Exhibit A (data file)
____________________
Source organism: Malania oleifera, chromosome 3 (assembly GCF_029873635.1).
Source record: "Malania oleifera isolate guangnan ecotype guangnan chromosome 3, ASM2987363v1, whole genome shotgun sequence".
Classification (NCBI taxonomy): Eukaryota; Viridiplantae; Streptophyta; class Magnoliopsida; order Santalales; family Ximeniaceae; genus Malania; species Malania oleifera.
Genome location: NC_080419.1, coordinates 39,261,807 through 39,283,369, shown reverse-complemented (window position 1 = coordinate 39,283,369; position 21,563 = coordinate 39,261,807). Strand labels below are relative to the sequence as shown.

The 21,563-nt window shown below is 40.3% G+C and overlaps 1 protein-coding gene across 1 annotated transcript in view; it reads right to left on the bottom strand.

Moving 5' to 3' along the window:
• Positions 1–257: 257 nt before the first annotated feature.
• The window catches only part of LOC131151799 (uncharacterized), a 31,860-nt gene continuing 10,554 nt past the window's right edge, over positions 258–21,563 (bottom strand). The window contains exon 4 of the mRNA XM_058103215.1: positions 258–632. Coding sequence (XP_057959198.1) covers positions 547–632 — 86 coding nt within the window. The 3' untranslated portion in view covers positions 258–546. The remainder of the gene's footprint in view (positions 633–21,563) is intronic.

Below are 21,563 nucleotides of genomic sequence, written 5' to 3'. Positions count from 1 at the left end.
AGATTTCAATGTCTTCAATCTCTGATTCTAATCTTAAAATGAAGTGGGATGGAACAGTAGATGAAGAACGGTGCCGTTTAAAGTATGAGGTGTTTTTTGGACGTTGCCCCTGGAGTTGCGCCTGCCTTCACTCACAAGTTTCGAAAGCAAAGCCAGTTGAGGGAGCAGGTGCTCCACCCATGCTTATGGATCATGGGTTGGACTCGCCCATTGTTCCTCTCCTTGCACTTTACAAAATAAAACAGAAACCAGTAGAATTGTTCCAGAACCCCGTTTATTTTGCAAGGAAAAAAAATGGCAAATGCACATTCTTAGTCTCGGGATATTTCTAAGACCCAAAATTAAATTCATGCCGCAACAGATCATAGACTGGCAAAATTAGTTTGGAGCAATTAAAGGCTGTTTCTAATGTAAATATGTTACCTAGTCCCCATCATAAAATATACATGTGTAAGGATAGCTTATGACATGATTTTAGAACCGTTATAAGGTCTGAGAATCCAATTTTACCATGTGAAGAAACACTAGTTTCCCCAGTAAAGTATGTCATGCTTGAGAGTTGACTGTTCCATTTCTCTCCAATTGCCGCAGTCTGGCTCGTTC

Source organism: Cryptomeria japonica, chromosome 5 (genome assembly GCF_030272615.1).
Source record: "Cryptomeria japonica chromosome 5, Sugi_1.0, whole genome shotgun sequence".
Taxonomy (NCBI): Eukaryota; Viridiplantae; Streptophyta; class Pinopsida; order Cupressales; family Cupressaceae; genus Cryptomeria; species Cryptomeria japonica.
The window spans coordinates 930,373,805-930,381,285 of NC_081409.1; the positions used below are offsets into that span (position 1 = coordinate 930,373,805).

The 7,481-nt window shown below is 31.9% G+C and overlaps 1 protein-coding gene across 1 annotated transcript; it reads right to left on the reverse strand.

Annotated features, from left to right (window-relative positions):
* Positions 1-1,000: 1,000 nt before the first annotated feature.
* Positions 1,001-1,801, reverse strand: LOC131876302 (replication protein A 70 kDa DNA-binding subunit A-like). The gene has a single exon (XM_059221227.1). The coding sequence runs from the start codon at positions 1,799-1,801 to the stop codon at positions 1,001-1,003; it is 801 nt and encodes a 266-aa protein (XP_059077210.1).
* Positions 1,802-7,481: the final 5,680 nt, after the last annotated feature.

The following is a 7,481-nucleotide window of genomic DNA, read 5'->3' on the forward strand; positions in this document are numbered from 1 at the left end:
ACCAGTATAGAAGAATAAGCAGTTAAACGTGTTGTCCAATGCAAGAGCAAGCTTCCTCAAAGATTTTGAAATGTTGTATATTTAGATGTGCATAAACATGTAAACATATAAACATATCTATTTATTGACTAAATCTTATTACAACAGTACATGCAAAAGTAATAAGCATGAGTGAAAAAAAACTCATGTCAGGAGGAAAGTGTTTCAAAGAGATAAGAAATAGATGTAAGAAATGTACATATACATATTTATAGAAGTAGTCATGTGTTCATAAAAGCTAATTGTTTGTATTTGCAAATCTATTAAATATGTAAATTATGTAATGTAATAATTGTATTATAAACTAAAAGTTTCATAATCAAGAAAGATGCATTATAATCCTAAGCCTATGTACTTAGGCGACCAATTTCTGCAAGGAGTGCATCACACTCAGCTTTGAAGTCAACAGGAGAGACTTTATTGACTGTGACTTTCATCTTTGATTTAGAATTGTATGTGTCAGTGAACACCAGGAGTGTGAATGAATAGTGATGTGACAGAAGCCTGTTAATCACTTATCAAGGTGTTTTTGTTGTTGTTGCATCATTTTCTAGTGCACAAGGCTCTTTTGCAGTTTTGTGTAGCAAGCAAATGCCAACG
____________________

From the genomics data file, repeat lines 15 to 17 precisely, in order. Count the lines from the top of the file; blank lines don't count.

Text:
The 7,481-nt window shown below is 31.9% G+C and overlaps 1 protein-coding gene across 1 annotated transcript; it reads right to left on the reverse strand.

Annotated features, from left to right (window-relative positions):
* Positions 1-1,000: 1,000 nt before the first annotated feature.